Methods

Study design and participants

ADVANCE is a factorial randomized controlled trial evaluating the effects of blood pressure-lowering and intensive blood glucose control on vascular outcomes. The design has previously been published,15 and is described here in brief. Patients were potentially eligible if they had been diagnosed with type 2 diabetes at the age of 30 years or older, were 55 years of age or older at study entry and had evidence of elevated risk of cardiovascular disease. Patients were not selected based on levels of blood pressure or eGFR, but the presence of albuminuria was one of a number of potential criteria for inclusion. Approval for the study was obtained from each centre's institutional ethics committee and all participants gave written informed consent.

All potentially eligible participants entered a six-week run-in period during which they received perindopril 2 mg and indapamide 0.625 mg in a fixed combination. All other treatments were continued at the discretion of the responsible physician, except that ACE inhibitors other than perindopril were substituted with open-label perindopril at a dose of 2 mg or 4 mg daily. Those who were tolerant and adherent to the study drugs were subsequently randomized to perindopril–indapamide (2 mg/0.625 mg) or matching placebo. The doses were doubled after 3 months, so that participants were receiving either perindopril–indapamide 4 mg/1.25 mg or matching placebo. Use of concomitant treatment during follow-up remained at the discretion of the responsible physician, except that open-label perindopril to a maximum of 4 mg daily was the only ACE inhibitor allowed, and that thiazide (-like) diuretics were not permitted.

Follow-up and assessments

Participants were seen at two pre-randomization visits, at 3, 4, and 6 months after randomization, and subsequently at 6-month intervals. Blood pressure was measured as the mean of two measurements made in the seated position using an automated sphygmomanometer (Omron HEM-705 CP, Tokyo Japan) at each study visit. Serum creatinine and electrolyte levels were measured at registration and randomization, at 4- and 12-month visits, and yearly thereafter. Measurement of urinary albumin creatinine ratio (UACR) was performed on spot urine samples at the registration visit, 24 months, 48 months, and 60 months after randomization and at the end of follow-up. The abbreviated Modification of Diet in Renal Disease (MDRD) equation was used to estimate eGFR.16 To assess the safety and tolerability of a perindopril–indapamide regimen, we assessed the frequency of suspected adverse drug reactions leading to permanent treatment discontinuation by CKD stage.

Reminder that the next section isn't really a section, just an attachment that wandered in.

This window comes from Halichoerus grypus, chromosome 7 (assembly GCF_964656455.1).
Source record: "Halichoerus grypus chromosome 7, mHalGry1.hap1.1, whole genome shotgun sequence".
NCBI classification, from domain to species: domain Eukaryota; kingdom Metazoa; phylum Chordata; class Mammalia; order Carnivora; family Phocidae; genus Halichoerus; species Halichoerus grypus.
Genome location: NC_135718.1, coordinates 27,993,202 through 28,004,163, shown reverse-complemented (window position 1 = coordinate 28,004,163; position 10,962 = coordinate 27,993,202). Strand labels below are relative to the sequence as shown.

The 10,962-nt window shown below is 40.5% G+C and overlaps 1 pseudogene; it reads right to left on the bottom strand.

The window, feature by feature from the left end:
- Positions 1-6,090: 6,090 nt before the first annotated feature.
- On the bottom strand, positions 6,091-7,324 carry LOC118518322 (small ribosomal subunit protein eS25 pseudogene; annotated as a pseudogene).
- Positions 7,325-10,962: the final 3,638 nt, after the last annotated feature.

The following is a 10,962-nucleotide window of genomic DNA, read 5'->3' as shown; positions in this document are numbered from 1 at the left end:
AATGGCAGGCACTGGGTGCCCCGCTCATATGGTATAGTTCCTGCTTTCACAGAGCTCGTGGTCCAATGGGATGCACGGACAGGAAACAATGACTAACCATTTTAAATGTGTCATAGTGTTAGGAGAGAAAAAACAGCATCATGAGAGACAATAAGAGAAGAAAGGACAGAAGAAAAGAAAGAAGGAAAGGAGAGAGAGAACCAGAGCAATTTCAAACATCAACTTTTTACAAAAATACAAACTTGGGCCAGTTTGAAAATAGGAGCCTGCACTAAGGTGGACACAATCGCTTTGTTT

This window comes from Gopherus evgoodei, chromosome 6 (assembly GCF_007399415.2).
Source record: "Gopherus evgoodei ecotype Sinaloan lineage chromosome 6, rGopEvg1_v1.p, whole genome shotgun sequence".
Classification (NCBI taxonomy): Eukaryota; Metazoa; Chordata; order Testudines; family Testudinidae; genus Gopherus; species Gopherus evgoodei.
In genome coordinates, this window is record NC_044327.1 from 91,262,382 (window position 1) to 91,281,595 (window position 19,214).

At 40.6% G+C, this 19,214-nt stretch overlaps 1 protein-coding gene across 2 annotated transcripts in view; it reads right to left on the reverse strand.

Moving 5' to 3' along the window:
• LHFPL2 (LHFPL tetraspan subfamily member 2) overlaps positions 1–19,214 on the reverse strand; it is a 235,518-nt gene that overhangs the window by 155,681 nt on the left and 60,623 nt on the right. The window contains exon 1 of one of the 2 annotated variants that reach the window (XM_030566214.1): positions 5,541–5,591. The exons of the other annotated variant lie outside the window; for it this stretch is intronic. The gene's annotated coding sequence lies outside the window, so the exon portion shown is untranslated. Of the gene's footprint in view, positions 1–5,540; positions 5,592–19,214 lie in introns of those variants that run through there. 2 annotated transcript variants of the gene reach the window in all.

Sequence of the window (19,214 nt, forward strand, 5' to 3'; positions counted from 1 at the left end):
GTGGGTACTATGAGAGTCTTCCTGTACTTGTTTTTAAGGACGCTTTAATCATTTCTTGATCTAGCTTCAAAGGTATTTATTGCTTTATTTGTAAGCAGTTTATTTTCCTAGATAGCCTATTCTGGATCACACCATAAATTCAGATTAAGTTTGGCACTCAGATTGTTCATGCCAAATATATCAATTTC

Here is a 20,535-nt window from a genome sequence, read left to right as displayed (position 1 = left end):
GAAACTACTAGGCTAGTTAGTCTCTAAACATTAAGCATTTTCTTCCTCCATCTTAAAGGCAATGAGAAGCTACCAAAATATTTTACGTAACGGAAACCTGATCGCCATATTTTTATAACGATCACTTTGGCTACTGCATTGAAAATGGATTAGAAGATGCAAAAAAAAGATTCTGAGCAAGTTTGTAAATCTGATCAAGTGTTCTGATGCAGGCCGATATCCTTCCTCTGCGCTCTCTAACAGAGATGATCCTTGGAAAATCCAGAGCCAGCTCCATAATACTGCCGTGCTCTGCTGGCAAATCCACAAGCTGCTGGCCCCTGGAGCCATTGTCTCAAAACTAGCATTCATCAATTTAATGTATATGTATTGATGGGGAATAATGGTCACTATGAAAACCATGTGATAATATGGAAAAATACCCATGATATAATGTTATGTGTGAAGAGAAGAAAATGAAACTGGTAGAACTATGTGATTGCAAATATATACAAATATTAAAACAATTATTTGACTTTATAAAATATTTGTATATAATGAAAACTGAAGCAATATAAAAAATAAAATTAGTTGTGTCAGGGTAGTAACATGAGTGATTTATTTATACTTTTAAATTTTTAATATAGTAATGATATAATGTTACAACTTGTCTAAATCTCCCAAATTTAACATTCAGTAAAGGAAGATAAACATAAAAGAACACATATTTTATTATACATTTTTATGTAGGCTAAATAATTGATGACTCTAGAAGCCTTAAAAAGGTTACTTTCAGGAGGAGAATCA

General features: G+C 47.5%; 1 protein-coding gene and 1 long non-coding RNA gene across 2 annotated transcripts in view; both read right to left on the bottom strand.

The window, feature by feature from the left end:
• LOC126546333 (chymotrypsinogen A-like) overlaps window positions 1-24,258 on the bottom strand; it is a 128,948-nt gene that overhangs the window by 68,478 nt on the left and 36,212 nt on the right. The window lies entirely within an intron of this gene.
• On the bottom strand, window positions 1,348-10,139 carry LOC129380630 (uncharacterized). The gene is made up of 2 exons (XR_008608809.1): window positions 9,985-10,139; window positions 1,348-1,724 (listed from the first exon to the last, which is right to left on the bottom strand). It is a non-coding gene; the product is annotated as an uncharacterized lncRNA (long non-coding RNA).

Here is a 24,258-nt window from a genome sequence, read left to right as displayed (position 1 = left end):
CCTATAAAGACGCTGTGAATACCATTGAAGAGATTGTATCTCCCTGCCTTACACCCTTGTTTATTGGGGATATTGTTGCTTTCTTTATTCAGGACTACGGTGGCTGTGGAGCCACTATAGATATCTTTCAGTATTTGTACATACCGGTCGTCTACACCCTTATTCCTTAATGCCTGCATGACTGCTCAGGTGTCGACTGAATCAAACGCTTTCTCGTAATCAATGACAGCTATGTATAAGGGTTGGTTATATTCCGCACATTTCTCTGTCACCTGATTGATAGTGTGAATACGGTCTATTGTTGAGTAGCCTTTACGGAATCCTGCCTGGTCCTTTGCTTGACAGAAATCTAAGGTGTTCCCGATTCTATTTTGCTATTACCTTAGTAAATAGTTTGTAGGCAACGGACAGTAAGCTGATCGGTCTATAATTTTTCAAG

Outcomes

The primary outcome for this analysis was the composite of major macrovascular events (cardiovascular death, non-fatal myocardial infarction, or non-fatal stroke). Secondary outcomes included cardiovascular death, all-cause mortality, coronary events, cerebrovascular events, and new or worsening nephropathy [development of macroalbuminuria, doubling of serum creatinine to a level of at least 2.26 mg/dL (200 µmol/L), need for renal replacement therapy, or death due to renal disease]. All outcomes were pre-specified endpoints in the ADVANCE trial.

Statistics